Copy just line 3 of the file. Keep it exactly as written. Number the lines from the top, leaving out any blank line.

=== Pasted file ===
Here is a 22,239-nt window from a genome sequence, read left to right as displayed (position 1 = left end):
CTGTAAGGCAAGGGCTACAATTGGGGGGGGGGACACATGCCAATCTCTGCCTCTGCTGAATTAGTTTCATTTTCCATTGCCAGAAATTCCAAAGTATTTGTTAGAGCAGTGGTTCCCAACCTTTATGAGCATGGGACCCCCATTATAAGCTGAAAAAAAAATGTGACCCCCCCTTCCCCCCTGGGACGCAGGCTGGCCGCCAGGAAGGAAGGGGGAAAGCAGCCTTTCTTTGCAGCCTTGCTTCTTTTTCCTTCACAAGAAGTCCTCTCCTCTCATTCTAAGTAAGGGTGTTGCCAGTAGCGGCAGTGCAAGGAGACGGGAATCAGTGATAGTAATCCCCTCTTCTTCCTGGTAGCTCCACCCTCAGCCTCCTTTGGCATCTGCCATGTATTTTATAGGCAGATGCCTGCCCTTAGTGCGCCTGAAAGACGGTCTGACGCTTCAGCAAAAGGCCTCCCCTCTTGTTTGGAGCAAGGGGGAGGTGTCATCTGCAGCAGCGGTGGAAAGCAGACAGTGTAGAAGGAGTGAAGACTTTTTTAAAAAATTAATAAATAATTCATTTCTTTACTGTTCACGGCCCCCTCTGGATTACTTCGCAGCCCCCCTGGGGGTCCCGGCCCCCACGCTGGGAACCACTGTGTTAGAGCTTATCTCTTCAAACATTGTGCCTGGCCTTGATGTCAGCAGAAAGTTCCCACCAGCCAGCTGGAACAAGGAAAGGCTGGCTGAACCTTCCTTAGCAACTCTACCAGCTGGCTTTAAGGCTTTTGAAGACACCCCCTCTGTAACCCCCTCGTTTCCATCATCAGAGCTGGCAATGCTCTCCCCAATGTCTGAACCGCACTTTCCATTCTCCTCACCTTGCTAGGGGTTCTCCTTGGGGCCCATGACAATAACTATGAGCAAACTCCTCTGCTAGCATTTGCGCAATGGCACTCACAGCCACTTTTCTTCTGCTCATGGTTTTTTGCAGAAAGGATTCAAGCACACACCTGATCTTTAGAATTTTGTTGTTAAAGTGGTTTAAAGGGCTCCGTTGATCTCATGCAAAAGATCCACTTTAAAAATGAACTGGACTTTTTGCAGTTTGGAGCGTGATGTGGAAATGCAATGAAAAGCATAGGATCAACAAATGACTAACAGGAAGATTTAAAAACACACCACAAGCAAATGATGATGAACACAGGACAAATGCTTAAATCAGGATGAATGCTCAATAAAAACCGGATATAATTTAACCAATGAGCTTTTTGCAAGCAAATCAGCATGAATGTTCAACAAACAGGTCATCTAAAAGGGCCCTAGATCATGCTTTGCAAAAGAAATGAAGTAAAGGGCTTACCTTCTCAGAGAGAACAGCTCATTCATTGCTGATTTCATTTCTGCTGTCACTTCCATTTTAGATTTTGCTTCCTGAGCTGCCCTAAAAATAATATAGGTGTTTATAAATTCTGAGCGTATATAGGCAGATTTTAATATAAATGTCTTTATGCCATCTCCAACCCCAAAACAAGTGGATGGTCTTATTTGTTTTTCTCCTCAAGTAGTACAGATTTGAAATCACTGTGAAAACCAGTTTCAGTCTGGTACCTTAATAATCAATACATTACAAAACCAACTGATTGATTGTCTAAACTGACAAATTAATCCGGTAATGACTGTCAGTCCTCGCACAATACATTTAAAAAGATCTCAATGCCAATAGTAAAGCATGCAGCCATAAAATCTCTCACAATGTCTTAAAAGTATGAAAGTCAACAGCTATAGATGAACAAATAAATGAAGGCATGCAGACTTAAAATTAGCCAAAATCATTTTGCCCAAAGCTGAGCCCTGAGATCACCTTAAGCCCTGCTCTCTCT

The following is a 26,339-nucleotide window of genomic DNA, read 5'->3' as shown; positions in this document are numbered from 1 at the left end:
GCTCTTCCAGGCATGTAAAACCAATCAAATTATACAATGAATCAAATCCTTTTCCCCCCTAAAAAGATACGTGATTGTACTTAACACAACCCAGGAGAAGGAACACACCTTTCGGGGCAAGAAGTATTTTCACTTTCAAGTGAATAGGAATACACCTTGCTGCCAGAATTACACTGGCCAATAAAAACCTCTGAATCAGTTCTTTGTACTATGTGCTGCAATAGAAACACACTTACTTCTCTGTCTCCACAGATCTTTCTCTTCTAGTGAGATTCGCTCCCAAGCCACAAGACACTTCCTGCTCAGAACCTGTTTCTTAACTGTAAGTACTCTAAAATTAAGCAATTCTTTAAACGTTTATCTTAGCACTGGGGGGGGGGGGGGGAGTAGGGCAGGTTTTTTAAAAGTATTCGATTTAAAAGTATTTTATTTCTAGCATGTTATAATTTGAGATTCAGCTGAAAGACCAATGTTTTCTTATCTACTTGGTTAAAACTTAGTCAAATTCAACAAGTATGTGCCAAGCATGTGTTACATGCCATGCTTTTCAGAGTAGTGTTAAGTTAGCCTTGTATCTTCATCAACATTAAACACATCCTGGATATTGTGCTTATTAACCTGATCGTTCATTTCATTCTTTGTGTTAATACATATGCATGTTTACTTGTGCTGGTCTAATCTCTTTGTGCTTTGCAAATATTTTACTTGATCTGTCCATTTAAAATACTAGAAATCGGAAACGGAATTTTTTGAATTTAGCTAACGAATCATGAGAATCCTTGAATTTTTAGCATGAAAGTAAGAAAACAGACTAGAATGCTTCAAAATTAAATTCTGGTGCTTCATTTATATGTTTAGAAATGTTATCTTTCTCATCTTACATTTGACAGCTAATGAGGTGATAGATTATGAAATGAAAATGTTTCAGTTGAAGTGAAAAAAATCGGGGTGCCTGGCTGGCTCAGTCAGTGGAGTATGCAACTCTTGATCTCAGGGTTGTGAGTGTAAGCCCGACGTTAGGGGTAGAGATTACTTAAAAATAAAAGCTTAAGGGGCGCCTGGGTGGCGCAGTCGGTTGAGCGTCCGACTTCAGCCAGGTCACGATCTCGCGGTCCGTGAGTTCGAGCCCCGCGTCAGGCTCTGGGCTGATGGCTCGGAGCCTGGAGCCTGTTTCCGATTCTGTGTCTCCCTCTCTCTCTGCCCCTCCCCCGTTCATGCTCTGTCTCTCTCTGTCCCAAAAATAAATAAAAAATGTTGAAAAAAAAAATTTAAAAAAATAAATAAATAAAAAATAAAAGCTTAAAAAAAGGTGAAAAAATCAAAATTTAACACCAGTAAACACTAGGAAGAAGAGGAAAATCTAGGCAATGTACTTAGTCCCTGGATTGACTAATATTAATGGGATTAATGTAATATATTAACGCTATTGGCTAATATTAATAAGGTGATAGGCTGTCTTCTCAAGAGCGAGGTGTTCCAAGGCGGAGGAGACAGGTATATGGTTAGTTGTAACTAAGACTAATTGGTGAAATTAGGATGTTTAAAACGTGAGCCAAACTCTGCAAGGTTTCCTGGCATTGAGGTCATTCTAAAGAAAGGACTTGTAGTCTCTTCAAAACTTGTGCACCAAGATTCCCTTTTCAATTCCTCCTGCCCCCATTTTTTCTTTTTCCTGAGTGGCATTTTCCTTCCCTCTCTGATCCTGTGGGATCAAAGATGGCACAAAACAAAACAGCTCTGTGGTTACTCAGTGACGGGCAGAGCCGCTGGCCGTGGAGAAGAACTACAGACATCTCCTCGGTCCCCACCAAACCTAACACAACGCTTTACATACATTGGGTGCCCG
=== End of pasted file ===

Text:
The following is a 26,339-nucleotide window of genomic DNA, read 5'->3' as shown; positions in this document are numbered from 1 at the left end: